Scare Me (CREDIT: Shudder)

Starring: Aya Cash, Josh Ruben, Chris Redd, Rebecca Drysdale

Director: Josh Ruben

Running Time: 104 Minutes

Rating: Unrated (with R-Level Language)

Release Date: October 1, 2020 (Shudder)

The power is out, and you’re stuck in a secluded cabin in the dead of winter! What would you do if this happened to you? Well, if you’re one of the two main characters in Scare Me, you would ride out the night with each other and attempt to respond to the titular command with some real good creepy stories. Gathering around the fire for that purpose is a tradition that can be quite fun, but does it work when you make an entire movie about that? That is the challenge that writer/director/star Josh Ruben has set for himself. He certainly made a smart decision to cast Aya Cash opposite himself, because she just bites into everything, matching his nasty energy tit-for-tat. It’s a good thing that the performances are as demented as they are, because this movie can be quite claustrophobic to a fault.

When a movie is about people telling stories, my instinct is that it would be best to cut away to those stories as they’re being narrated. If that doesn’t happen, then it puts a LOT of pressure on the actors. Even if they rise to the occasion, I’m still inclined to wonder what it would be like if their tales got spruced up with a whole new set design or a switch to another medium. For example, it’s always fun when animation butts into live action, after all. But that’s not the type of movie that Ruben has made. Instead, he wanted to really up our anxiety levels while we hunker down with frustrated novelist Fred (Ruben) and successful novelist Fanny (Cash). I was happy to go along for the ride, but too often I felt like my patience was being tested.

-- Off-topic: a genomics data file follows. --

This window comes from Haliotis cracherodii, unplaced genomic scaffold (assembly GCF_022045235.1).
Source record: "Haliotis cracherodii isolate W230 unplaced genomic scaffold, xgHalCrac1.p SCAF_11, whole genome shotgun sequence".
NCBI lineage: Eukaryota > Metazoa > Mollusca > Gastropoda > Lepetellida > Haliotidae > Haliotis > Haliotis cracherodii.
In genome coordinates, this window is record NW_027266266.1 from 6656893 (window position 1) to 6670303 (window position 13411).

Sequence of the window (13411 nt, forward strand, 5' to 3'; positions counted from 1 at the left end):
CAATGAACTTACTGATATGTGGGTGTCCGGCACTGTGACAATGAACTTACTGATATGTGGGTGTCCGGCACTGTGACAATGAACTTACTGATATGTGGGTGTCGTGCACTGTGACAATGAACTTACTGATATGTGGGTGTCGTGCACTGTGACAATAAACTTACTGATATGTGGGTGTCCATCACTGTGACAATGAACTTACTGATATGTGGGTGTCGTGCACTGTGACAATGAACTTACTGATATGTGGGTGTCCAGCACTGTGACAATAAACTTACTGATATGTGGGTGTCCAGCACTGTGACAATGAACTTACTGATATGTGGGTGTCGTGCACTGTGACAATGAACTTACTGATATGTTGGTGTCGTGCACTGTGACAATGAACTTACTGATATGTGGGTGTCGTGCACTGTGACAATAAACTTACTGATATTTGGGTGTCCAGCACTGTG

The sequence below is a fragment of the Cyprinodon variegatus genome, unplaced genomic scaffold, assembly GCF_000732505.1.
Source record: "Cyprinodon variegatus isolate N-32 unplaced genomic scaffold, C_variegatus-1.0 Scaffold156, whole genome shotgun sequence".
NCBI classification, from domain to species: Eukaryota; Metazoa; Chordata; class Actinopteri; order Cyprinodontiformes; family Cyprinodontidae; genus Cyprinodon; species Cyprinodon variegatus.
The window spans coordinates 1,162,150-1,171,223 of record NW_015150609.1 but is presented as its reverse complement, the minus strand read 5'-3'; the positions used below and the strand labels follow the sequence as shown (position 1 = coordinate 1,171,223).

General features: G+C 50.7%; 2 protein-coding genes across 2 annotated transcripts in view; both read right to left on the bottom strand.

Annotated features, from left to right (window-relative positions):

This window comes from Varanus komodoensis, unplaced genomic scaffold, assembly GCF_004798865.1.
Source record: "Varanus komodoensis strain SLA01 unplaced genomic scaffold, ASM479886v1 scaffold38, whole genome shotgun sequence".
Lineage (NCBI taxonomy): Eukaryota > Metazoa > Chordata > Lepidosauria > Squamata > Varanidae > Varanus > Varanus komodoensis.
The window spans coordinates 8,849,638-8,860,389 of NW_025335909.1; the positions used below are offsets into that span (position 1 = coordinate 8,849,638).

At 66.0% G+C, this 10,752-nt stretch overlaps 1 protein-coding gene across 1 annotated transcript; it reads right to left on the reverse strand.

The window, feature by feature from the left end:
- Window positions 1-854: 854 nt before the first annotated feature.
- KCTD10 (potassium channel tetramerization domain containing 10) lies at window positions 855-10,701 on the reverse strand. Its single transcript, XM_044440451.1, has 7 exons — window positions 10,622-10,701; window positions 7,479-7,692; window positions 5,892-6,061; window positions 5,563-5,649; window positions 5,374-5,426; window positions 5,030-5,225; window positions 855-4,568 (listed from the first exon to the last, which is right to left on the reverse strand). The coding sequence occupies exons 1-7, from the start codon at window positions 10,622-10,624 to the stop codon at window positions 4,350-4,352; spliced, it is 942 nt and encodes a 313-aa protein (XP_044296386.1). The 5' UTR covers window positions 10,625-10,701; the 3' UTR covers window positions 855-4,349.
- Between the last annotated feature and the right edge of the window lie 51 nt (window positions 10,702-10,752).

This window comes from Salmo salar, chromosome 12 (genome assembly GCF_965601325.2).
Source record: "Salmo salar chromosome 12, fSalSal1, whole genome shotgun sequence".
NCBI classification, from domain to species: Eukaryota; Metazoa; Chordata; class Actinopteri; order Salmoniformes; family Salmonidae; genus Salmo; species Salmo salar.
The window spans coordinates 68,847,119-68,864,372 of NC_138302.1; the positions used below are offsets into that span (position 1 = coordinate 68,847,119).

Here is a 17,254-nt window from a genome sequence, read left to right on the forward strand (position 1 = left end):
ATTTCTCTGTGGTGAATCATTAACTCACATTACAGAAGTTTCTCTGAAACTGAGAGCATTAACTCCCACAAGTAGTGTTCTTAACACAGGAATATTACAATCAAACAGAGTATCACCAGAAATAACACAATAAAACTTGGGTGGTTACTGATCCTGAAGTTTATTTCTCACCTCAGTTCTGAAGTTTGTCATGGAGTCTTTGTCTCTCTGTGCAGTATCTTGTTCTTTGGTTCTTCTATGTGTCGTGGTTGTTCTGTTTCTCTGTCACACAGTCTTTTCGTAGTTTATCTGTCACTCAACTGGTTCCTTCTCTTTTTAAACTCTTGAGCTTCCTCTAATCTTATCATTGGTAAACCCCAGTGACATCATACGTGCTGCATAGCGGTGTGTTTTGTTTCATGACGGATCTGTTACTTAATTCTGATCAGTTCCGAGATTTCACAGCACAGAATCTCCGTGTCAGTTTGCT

While we don’t see too much of the spooky imagination transformed into visual whimsy, there is nevertheless plenty of imagination on display, as werewolves, a creepy grandpa, and a dead dog all make appearances in the stories. One yarn is even referred to as “A Star is Born, but Satan,” which certainly makes me respond, “Tell me more!” On top of all that, Cash keeps throwing her voice in a way that makes me wonder if it’s being distorted in post. At one point Chris Redd pops in as a pizza delivery guy who then joins in on the storytelling. (Oh, to be a pizza guy who can just hang around like that while on the clock!)

There’s a lingering sense of resentment on Fred’s part towards Fanny that fuels much of the night. Beyond being not very likable, though, it’s hard to get a clear read on him. Is he a misogynist, or just going through a rough time? Is he a practical joker, or a psychopath? Or is he just bored with life? How does it make sense that all of these options seem like legitimate possibilities? I’m not sure what the answer to that question is. But what I can say with confidence is, if you’re stuck at home with nothing else to do, telling each other scary stories is a fine idea. But if you’re going to make an entire movie about that, you probably ought to bust out the bells and whistles.

Scare Me is Recommended If You Like: Being stuck with grody energy

Grade: 2.5 out of 5 Power Outages